This is the first book in a new series of Jack Merchant & Sarah Ballard mysteries. As you may well know by now, anytime a novel is set on a sailboat I’m apt to be interested in reading it and this novel has the extra attraction of being located only 40 miles from where I live. The Jack Merchant and Sarah Ballard team is a good one, believable characters each with enough history to give them depth and enough experience to give them credible skills. The plot turns out to be unexpected albeit interesting especially since it mixes in a megalomaniac financier who controls the software industry. The novel should satisfy most fans who like a good sleuthing team and mystery that logically unfolds as it goes. My only hesitation with this book is the New York City scenes interspersed with the rest of the book. They are told from the perspective of the employee who's boss has an extremely depraved sexual life. These chapters come out of the blue and given that I picked up the book for it’s waterfront setting, I wasn’t expecting them and I didn’t exactly appreciate them. Though they do eventually fit into the rest of the plot, I was still left questioning if it they were necessary. I would not be surprised to find that Eidson received editorial guidance that suggested throwing in such scenes would increase the readership of his books. And I suppose even those scenes “work” in that I haven’t been able to forget about them, which I wish I could.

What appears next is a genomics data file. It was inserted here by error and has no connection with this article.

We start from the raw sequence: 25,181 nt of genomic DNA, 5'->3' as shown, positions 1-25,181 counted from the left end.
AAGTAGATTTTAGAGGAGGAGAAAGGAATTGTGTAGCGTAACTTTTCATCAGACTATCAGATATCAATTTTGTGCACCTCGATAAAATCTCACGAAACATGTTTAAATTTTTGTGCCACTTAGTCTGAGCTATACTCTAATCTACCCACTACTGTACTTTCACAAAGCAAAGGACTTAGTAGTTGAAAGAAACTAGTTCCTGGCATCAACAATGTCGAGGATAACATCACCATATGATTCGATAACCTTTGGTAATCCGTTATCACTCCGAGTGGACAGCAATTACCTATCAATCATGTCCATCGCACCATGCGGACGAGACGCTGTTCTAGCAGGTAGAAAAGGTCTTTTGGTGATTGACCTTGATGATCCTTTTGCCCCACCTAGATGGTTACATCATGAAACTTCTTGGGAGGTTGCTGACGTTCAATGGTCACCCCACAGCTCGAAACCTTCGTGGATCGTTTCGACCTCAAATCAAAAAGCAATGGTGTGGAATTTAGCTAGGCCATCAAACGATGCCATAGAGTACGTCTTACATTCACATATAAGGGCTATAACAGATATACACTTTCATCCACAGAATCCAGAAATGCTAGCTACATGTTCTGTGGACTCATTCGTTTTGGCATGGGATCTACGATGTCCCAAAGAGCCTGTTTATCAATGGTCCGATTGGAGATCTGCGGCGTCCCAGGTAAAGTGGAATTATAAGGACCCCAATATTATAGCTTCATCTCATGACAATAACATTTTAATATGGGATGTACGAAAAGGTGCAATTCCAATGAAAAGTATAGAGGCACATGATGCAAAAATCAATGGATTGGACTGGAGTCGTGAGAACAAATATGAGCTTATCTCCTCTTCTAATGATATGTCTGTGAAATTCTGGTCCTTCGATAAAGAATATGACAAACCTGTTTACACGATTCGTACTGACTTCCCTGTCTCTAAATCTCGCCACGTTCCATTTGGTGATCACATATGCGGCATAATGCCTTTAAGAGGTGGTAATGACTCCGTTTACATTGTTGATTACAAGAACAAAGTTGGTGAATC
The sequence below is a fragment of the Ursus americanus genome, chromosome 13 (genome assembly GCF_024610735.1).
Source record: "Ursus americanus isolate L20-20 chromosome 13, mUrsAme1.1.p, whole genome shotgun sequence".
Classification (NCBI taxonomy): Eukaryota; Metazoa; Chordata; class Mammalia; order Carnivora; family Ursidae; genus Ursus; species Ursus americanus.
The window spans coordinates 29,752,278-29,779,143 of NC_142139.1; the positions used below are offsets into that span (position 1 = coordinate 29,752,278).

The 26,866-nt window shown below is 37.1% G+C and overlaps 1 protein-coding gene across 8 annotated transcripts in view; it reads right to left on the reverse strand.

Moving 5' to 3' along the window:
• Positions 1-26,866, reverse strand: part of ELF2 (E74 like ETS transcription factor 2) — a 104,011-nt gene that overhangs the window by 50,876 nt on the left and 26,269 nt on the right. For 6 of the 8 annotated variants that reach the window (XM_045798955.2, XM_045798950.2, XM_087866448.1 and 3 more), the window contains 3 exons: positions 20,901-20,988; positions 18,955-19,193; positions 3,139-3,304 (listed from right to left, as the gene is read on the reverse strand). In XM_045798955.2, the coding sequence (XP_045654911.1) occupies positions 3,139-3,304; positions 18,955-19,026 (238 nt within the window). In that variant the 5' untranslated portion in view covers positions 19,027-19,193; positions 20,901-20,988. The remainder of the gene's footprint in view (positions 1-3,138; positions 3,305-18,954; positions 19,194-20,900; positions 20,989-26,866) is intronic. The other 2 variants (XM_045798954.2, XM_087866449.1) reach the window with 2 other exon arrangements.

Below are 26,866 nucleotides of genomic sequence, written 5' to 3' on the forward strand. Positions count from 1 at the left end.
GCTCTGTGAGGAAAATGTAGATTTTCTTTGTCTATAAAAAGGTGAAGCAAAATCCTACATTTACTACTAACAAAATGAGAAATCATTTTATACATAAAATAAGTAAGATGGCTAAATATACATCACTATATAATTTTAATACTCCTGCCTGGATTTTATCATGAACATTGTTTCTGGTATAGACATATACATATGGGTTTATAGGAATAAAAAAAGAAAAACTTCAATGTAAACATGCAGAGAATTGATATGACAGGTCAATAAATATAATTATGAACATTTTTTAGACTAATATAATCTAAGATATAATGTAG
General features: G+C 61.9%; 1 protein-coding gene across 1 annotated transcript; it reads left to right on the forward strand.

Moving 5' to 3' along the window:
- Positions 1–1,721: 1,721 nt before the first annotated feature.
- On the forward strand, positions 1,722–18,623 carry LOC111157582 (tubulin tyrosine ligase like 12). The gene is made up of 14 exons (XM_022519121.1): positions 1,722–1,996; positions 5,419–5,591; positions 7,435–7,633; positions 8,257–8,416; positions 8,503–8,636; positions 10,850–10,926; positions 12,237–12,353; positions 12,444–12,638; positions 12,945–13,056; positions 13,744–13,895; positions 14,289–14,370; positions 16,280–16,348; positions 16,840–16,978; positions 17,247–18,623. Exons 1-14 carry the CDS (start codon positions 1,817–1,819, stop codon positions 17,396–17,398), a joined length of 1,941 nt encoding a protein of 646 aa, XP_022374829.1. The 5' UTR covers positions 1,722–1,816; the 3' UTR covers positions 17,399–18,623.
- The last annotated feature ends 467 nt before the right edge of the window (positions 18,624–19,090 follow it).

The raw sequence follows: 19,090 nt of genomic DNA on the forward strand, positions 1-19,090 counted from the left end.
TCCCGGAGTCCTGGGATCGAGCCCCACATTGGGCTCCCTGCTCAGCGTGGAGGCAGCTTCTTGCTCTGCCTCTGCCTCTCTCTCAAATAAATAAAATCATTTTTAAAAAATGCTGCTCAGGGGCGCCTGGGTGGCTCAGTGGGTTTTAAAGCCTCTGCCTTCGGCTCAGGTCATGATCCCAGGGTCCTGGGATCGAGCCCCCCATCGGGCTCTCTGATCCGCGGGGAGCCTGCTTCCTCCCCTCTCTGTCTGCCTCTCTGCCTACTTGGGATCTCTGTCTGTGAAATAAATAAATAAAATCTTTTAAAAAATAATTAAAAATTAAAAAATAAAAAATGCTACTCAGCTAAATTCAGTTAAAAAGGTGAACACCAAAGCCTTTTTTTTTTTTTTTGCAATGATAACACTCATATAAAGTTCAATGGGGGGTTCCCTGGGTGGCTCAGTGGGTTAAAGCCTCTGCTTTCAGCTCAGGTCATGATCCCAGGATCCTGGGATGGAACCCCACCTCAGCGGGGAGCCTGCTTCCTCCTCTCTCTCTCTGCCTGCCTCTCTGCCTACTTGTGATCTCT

Overall, I enjoyed the book and will continue reading this series. As in any novel of this genre, the trick is to create interesting dynamics between the two main characters, to make the reader want to come back again to see what they are up to; Jack and Sarah fit this mode. Anyone who spends time on the water will recognize the dynamics – Jack owns and lives on his sailboat, Sarah owns and lives on a powerboat – each traditionally serves as a metaphor for life choices. Jack is Sarah’s employee and Sarah, burned once, is compartmentalizing her life between their working relationship and their intimate one, which we all know is doomed for some rocky moments in the future. One of things about this first novel is that we learn about Jack and Sarah’s history and each has their less than honorable tale to tell about things that happened in the five years in which they were out of touch. As Sarah says to Jack, "Don't want your past life messing up my business, Merchant." Yes, I think this is going to be an interesting team.
- Amazon readers rating: from 8 reviews
Read a chapter excerpt from The Repo at the author's website
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Bibliography: (with links to Amazon.com)
- The Little Brother (1990)
- Dangerous Waters (1991)
- The Guardian (1996)
- Adrenaline (1998)
- Frames Per Second (1999)
- One Bad Thing (2000)
Jack Merchant/Sarah Ballard Series:
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- The official Bill Eidson website
- The Drood Review of One Bad Thing
- The Thrilling Detective on Jack Merchant
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About the Author:
Bill Eidson was born in Savannah, Georgia and grew up in Rhode Island. He graduated from Boston University and works in advertising and public relations as a freelance writer. He's a former president of the New England Chapter of the Mystery Writers of America.
He lives in the Boston area with his wife and son.